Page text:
One of our board members pointed out that if everyone who believes in and claims to support HFP would throw in a $20 bill a month, we’d meet budget. But as of today, we’re $20,000 behind.

In my public addresses, I often tell the true story of a touching little episode that occurred years ago in the Special Olympics. A small team of youngsters participating in a foot race became disturbed when one of their runners tripped, fell and hurt himself. Instead of continuing the race, they all went back to the weeping little lad, got him on his feet, joined hands, and decided it was more important to cross the finish line together.

That’s all we’re asking for today. We need you to join hands and cross the finish line with us.

The Matthew 25 Finish Line.

Friday, September 12, 2014

The shame of wrongful convictions

The words “wrongful conviction” were an unfamiliar phrase to me until 1995. That seems strange when one considers that I spent nearly 30 years in and out of broadcast newsrooms. But events that began in 1995 dramatically changed my life. And that is why, when contacted by my dear friend Win Wahrer from AIDWYC, I immediately responded with HFP support for what is being called WRONGFUL CONVICTION DAY. This informal day will be observed on October 2, and it prompts me to make a few comments about this sad subject.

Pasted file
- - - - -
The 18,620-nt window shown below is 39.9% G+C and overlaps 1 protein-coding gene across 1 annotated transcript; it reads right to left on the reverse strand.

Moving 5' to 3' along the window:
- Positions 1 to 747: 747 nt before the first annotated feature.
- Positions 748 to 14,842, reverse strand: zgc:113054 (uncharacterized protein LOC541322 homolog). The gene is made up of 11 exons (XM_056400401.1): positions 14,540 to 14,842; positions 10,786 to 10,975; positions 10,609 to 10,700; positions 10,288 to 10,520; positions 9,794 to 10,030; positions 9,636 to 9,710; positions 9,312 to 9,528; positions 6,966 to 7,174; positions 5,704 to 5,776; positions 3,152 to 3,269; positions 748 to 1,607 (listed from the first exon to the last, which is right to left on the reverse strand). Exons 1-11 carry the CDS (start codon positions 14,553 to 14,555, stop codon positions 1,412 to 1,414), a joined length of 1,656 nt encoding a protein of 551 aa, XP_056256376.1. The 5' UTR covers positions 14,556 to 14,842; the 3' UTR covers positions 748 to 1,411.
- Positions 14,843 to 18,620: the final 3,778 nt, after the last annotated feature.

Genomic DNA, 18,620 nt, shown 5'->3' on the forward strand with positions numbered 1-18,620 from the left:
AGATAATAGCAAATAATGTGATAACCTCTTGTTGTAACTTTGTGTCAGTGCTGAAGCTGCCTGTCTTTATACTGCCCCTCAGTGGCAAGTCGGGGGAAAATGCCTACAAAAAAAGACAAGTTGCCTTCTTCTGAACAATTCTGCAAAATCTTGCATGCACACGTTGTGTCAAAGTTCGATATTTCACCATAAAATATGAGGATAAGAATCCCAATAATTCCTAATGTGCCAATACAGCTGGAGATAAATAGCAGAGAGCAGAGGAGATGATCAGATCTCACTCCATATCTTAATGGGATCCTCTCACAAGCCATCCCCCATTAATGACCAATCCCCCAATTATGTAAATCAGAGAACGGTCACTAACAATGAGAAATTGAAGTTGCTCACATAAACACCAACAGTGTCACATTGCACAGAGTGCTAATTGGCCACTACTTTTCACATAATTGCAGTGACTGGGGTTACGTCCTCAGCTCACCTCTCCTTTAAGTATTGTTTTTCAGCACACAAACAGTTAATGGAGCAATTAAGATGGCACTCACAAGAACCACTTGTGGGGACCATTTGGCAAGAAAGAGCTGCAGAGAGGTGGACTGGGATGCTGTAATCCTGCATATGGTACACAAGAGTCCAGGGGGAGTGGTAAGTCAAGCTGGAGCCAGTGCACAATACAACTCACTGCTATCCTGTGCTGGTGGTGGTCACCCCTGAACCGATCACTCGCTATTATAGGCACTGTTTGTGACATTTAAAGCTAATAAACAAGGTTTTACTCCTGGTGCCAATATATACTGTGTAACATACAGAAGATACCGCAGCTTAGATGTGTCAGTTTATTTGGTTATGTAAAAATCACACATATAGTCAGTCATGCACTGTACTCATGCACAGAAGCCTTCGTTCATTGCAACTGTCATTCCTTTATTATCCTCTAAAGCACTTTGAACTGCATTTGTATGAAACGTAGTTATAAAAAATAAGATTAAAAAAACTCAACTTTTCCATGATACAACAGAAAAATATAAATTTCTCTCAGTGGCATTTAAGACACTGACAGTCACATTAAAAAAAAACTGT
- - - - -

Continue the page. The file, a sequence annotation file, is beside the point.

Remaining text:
My life was never the same after I developed a friendship with the late Maurice Carter, a dear soul who claimed wrongful conviction. For the next 9 years I joined him in a battle for freedom. The story is now told in a book called SWEET FREEDOM, and in a stage play called JUSTICE FOR MAURICE HENRY CARTER.

Here are some staggering statistics that you should be aware of.

Years ago, a study in Ohio determined already back then, that some 10,000 innocent people were convicted every year in the United States!